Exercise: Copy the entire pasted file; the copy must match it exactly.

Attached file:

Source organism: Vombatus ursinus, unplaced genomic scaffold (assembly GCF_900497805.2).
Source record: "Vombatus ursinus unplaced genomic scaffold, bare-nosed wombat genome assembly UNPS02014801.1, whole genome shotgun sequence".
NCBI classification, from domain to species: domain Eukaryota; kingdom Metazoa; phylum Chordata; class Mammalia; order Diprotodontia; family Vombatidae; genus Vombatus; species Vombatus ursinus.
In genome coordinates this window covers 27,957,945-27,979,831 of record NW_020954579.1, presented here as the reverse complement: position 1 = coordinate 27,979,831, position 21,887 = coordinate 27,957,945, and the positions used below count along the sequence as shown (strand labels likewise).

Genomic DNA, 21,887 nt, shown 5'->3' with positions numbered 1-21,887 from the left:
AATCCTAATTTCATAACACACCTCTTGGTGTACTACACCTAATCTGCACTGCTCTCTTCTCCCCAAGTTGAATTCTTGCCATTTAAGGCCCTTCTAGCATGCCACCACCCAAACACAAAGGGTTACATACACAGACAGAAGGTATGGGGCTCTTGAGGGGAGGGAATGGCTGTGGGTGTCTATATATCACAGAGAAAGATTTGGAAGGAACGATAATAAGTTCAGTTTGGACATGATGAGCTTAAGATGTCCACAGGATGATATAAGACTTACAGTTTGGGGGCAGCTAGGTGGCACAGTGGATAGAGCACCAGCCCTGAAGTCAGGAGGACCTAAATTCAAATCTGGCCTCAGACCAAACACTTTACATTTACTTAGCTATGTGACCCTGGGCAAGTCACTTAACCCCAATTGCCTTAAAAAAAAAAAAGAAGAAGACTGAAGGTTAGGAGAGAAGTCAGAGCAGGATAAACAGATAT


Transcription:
Source organism: Vombatus ursinus, unplaced genomic scaffold (assembly GCF_900497805.2).
Source record: "Vombatus ursinus unplaced genomic scaffold, bare-nosed wombat genome assembly UNPS02014801.1, whole genome shotgun sequence".
NCBI classification, from domain to species: domain Eukaryota; kingdom Metazoa; phylum Chordata; class Mammalia; order Diprotodontia; family Vombatidae; genus Vombatus; species Vombatus ursinus.
In genome coordinates this window covers 27,957,945-27,979,831 of record NW_020954579.1, presented here as the reverse complement: position 1 = coordinate 27,979,831, position 21,887 = coordinate 27,957,945, and the positions used below count along the sequence as shown (strand labels likewise).

Genomic DNA, 21,887 nt, shown 5'->3' with positions numbered 1-21,887 from the left:
AATCCTAATTTCATAACACACCTCTTGGTGTACTACACCTAATCTGCACTGCTCTCTTCTCCCCAAGTTGAATTCTTGCCATTTAAGGCCCTTCTAGCATGCCACCACCCAAACACAAAGGGTTACATACACAGACAGAAGGTATGGGGCTCTTGAGGGGAGGGAATGGCTGTGGGTGTCTATATATCACAGAGAAAGATTTGGAAGGAACGATAATAAGTTCAGTTTGGACATGATGAGCTTAAGATGTCCACAGGATGATATAAGACTTACAGTTTGGGGGCAGCTAGGTGGCACAGTGGATAGAGCACCAGCCCTGAAGTCAGGAGGACCTAAATTCAAATCTGGCCTCAGACCAAACACTTTACATTTACTTAGCTATGTGACCCTGGGCAAGTCACTTAACCCCAATTGCCTTAAAAAAAAAAAAGAAGAAGACTGAAGGTTAGGAGAGAAGTCAGAGCAGGATAAACAGATAT